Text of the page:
Kate Millett

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Not to be confused with Catherine Millet.
Kate Millett
Kate millet 1.jpg
Millett in 1970
Born Katherine Murray Millett
(1934-09-14) September 14, 1934 (age 80)
St. Paul, Minnesota
Nationality United States
Occupation Feminist writer, artist, activist

Katherine Murray Millett, commonly known as Kate Millett (born September 14, 1934), is an American feminist writer, educator, artist and activist. She attended Oxford University and was the first American woman to be awarded a postgraduate degree with first-class honors by St. Hilda's. A seminal influence on second-wave feminism, Millett is perhaps best known for her 1970 book Sexual Politics, which was her doctoral dissertation at Columbia University. "Legal abortion, greater professional equality between the sexes and a sexual freedom nearly unimaginable 40 years ago" were made possible partially due to her efforts.

The feminist, human rights, peace, civil rights, and anti-psychiatry movements have been some of her key causes. Her books were motivated by her activism, such as woman's rights and mental health reform, and several were autobiographical memoirs that explored her sexuality, mental health, and relationships. Mother Millett and The Loony Bin Trip, for instance, dealt with family issues and the times when she was involuntarily committed. Besides appearing in a number of documentaries, she produced Three Lives and wrote Not a Love Story: A Film About Pornography. In the 1960s and 1970s, Millet taught at Waseda University, Bryn Mawr College, Barnard College, and University of California, Berkeley.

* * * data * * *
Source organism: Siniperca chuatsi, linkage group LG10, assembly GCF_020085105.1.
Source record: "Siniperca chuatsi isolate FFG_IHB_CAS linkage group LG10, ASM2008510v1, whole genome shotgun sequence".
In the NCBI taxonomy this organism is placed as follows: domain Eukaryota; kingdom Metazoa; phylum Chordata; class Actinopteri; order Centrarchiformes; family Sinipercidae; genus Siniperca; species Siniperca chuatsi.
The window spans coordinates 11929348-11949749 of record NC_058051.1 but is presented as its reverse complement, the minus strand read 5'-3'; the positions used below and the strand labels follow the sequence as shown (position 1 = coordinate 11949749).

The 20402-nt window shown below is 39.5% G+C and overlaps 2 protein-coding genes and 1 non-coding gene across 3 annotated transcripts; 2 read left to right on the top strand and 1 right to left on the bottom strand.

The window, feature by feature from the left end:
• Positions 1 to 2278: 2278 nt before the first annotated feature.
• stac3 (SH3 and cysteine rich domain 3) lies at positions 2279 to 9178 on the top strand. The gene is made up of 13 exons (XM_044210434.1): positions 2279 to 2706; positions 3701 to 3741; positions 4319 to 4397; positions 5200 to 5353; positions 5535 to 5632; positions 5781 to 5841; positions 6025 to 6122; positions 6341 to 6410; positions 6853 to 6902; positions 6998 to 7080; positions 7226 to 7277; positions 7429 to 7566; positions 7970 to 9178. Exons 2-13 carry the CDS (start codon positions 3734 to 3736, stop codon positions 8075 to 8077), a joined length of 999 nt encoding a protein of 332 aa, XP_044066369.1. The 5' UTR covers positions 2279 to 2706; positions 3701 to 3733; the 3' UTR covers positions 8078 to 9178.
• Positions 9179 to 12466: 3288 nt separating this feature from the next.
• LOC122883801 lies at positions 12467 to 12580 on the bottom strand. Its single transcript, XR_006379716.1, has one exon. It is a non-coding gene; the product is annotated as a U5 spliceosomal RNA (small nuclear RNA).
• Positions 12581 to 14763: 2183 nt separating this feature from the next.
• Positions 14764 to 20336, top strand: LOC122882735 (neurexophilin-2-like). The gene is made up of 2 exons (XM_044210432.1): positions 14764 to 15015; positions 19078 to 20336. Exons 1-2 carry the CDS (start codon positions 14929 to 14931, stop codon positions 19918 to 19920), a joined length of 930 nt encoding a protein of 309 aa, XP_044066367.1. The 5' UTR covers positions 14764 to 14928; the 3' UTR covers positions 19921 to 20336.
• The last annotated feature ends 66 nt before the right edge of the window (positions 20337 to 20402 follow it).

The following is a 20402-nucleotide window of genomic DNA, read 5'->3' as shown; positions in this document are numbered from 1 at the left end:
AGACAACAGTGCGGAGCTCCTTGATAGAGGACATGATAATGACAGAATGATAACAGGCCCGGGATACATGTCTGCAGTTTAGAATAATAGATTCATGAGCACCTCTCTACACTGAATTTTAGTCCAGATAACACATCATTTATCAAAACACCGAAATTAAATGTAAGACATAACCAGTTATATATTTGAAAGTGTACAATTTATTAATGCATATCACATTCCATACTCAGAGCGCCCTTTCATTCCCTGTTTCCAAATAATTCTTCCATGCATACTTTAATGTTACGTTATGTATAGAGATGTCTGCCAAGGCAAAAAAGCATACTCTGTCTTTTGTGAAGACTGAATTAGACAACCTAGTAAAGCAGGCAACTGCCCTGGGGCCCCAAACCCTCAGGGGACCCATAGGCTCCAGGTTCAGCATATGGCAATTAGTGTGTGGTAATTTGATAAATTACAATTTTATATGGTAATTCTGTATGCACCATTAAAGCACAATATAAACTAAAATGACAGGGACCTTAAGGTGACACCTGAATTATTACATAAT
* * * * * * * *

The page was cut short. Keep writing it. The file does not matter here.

Millett was raised in Minnesota and has spent most of her adult life in Manhattan and the Woman's Art Colony that she established in Poughkeepsie, New York. Self-identified as bisexual, Millett was married to sculptor Fumio Yoshimura from 1965 to 1985 and had relationships with women, one of whom was the inspiration for her book Sita.

Early life[edit]

Katherine Murray Millett was born on September 14, 1934 to James Albert and Helen Feely Millett in Saint Paul, Minnesota. According to Millett she was afraid of her father, an engineer, who used corporal punishment.[1] He was an alcoholic who abandoned the family when she was 14, "consigning them to a life of genteel poverty."[2][3] Her mother was a teacher,[3] insurance saleswoman,[4] and the subject of her book Mother Millett.[1] Her sisters are Mallory, one of the subjects of Three Lives,[5] and Sally, who is her older sister.[6] Of Irish Catholic heritage,[3] she attended parochial schools in Saint Paul throughout her childhood.[1][2]